A Cruise to Salt
We are going on a short cruise today and will be exploring Salt on the Trent and Mersey canal. A lovely couple we met at Tixall Wide recommended a pub there called The HollyBush Inn.
First lock of the day is Hoo Mill Lock – great name.
It’s so hot today – potentially one of the hottest days in the UK on record for July. Poor little Tilly – she keeps going to lie In the boat where it’s a little cooler.
The only other lock today is Weston Lock.
The village of Weston Upon Trent is apparently a very pretty little place so next time we pass we will have a look round.
We moored just after bridge 82 where there is Armco before and after the bridge. It’s a lovely spot, although it is right next to the train line (the trains did stop at 11pm though). This bridge is a late 18th century road bridge over the Trent and Mersey and is a Grade II listed structure.
Salt is a very pretty little village in Stafford. The Hollybush Inn is a beautiful historic thatched building and is generally recognised as being the second licensed pub in the country (Pub licensing began in the reign of Charles II (1660-1685)).
If you moor, as we did, at bridge 82, and turn left when you climb the steps to the bridge and it’s about a 10-15 minute walk.
The food is delicious and we highly recommend it. We had Camembert to share as a starter and then we both had fish, chips and mushy peas.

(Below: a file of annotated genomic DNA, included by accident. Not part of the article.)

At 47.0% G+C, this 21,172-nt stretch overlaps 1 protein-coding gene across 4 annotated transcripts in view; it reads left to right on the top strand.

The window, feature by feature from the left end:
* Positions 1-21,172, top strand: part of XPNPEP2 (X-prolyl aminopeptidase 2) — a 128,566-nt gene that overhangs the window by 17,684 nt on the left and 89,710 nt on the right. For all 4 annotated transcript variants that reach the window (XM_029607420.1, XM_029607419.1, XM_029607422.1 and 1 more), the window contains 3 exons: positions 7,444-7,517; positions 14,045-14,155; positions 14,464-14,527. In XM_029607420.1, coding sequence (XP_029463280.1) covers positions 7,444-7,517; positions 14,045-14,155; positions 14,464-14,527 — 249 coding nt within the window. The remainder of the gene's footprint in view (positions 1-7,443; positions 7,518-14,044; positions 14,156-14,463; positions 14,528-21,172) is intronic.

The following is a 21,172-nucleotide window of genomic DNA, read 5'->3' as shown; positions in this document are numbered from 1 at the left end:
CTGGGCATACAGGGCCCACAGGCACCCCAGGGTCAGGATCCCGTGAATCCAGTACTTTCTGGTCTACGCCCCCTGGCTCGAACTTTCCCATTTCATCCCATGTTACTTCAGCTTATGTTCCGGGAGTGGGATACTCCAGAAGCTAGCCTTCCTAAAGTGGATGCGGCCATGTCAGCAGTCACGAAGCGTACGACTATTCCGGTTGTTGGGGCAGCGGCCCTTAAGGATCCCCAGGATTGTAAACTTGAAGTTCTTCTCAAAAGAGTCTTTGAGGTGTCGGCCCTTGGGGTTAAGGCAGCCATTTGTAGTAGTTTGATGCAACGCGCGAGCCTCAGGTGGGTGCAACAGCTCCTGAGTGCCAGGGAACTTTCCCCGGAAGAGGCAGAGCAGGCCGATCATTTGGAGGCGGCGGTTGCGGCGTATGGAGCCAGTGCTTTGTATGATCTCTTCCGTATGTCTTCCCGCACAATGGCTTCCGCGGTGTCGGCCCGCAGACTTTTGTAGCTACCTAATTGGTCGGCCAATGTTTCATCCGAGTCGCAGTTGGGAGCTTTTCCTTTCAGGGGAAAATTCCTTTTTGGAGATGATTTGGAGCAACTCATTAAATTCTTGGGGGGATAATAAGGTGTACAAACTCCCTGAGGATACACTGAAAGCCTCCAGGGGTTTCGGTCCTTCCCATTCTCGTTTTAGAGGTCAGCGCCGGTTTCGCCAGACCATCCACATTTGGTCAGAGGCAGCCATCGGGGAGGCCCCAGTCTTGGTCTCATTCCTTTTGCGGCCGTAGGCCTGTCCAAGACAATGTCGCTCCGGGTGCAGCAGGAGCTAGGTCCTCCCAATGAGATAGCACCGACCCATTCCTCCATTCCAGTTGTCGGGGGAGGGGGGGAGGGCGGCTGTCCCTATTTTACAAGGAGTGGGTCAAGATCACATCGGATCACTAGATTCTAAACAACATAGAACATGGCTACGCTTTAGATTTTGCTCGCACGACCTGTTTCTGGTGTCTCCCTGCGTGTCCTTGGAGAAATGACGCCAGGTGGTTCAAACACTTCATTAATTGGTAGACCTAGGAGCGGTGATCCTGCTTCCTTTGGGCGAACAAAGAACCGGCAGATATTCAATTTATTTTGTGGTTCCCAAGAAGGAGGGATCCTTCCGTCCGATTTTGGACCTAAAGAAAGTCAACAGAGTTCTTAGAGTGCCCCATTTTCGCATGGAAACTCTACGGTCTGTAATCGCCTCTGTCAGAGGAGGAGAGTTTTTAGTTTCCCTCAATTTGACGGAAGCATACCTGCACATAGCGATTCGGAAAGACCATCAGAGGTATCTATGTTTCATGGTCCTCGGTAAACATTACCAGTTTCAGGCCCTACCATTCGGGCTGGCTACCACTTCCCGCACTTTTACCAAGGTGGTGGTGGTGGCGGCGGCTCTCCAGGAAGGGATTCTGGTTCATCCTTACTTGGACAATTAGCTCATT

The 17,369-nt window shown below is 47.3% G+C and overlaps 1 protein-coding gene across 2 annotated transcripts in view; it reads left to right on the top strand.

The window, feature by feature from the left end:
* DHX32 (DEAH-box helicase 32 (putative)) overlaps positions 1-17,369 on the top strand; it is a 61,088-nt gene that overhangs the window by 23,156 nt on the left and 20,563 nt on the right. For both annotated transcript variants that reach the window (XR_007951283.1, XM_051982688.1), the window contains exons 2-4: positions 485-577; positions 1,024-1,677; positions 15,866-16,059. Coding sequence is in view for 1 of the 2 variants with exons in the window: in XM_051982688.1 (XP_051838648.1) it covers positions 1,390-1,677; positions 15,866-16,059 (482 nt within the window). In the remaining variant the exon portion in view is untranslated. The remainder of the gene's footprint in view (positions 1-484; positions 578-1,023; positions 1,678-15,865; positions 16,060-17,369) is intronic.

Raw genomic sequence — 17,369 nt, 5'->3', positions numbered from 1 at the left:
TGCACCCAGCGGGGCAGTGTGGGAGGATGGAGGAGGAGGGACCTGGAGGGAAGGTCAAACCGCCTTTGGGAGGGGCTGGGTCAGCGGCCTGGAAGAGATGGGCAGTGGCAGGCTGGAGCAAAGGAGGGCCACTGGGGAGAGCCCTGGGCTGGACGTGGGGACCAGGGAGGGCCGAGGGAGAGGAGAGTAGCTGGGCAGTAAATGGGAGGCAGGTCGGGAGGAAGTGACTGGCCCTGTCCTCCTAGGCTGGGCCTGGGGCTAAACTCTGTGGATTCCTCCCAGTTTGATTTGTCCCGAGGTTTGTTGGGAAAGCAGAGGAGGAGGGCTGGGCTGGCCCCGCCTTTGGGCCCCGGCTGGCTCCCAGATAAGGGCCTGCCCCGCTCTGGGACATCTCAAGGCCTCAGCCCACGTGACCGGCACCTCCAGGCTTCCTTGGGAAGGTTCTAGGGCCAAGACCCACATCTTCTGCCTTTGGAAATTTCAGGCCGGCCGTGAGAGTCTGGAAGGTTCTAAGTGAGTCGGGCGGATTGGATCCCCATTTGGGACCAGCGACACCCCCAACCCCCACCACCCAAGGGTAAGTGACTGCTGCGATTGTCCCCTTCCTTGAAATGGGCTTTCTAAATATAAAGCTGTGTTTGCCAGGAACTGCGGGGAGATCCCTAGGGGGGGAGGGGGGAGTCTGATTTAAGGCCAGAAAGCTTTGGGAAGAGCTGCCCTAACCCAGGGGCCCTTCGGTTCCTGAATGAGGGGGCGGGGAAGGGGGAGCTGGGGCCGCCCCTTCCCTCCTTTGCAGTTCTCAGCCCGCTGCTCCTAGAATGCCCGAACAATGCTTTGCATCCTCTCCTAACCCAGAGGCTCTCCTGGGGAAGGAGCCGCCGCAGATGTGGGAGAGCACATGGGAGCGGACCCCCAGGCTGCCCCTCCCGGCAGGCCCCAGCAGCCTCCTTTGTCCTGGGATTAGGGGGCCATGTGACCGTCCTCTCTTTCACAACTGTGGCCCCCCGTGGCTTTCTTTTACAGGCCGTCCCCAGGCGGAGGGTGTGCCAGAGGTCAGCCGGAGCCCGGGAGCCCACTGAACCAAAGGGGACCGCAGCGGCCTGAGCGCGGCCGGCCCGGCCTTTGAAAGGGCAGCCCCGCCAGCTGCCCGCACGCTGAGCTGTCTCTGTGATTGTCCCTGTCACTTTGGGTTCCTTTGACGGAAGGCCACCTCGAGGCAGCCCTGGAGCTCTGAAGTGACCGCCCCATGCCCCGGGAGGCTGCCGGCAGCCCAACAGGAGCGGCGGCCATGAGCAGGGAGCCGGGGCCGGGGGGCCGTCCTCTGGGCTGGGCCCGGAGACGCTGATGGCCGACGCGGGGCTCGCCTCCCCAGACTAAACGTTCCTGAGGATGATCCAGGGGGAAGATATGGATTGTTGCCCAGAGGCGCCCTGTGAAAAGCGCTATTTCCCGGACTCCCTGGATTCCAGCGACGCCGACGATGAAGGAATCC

A wander around the village of Salt
The following day we decided to go for a stroll around the village. Salt is a very pretty little village lying less than a mile to the north of Hopton Heath, which was a battlefield in the English Civil War. In 1643, in the Battle of Hopton Heath, the parliamentarians left the battlefield to the royalists, slipping away under the cover of night. However, the Royalists had not destroyed the parliamentarians, and they also lost their commander, the Earl of Northampton. The outcome of the Battle of Hopton Heath was therefore indecisive.
There are lots of gorgeous cottages, a village hall and lovely church.
The church of St James the Great has an open bell turret on the east end of the church and was built on land donated by the Earl of Shrewsbury and largely paid for by him.
I loved this old telephone box, which is now filled with books.
We have really enjoyed our stay here. It is well worth a stop at Bridge 82 on the Trent and Mersey to have a stroll around the village of Salt.